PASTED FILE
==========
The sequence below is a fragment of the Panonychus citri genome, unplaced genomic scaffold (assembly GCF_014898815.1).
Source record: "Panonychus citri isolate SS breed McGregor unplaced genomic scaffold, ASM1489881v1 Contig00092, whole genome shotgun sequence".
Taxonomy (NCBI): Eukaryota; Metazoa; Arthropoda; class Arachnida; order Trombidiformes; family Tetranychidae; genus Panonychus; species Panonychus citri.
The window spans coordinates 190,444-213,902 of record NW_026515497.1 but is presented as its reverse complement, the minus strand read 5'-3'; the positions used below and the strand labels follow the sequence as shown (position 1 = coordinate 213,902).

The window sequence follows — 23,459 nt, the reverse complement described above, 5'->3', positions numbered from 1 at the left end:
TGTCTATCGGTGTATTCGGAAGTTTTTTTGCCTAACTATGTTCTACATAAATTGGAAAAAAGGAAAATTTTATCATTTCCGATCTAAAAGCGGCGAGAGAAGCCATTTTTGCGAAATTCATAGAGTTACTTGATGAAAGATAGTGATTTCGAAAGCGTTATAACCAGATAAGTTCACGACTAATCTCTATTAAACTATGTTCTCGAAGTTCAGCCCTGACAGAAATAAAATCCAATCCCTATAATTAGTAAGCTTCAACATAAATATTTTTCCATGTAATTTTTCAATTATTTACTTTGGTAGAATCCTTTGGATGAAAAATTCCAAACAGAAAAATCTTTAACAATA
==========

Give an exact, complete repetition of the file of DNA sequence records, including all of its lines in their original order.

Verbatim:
The sequence below is a fragment of the Panonychus citri genome, unplaced genomic scaffold (assembly GCF_014898815.1).
Source record: "Panonychus citri isolate SS breed McGregor unplaced genomic scaffold, ASM1489881v1 Contig00092, whole genome shotgun sequence".
Taxonomy (NCBI): Eukaryota; Metazoa; Arthropoda; class Arachnida; order Trombidiformes; family Tetranychidae; genus Panonychus; species Panonychus citri.
The window spans coordinates 190,444-213,902 of record NW_026515497.1 but is presented as its reverse complement, the minus strand read 5'-3'; the positions used below and the strand labels follow the sequence as shown (position 1 = coordinate 213,902).

The window sequence follows — 23,459 nt, the reverse complement described above, 5'->3', positions numbered from 1 at the left end:
TGTCTATCGGTGTATTCGGAAGTTTTTTTGCCTAACTATGTTCTACATAAATTGGAAAAAAGGAAAATTTTATCATTTCCGATCTAAAAGCGGCGAGAGAAGCCATTTTTGCGAAATTCATAGAGTTACTTGATGAAAGATAGTGATTTCGAAAGCGTTATAACCAGATAAGTTCACGACTAATCTCTATTAAACTATGTTCTCGAAGTTCAGCCCTGACAGAAATAAAATCCAATCCCTATAATTAGTAAGCTTCAACATAAATATTTTTCCATGTAATTTTTCAATTATTTACTTTGGTAGAATCCTTTGGATGAAAAATTCCAAACAGAAAAATCTTTAACAATA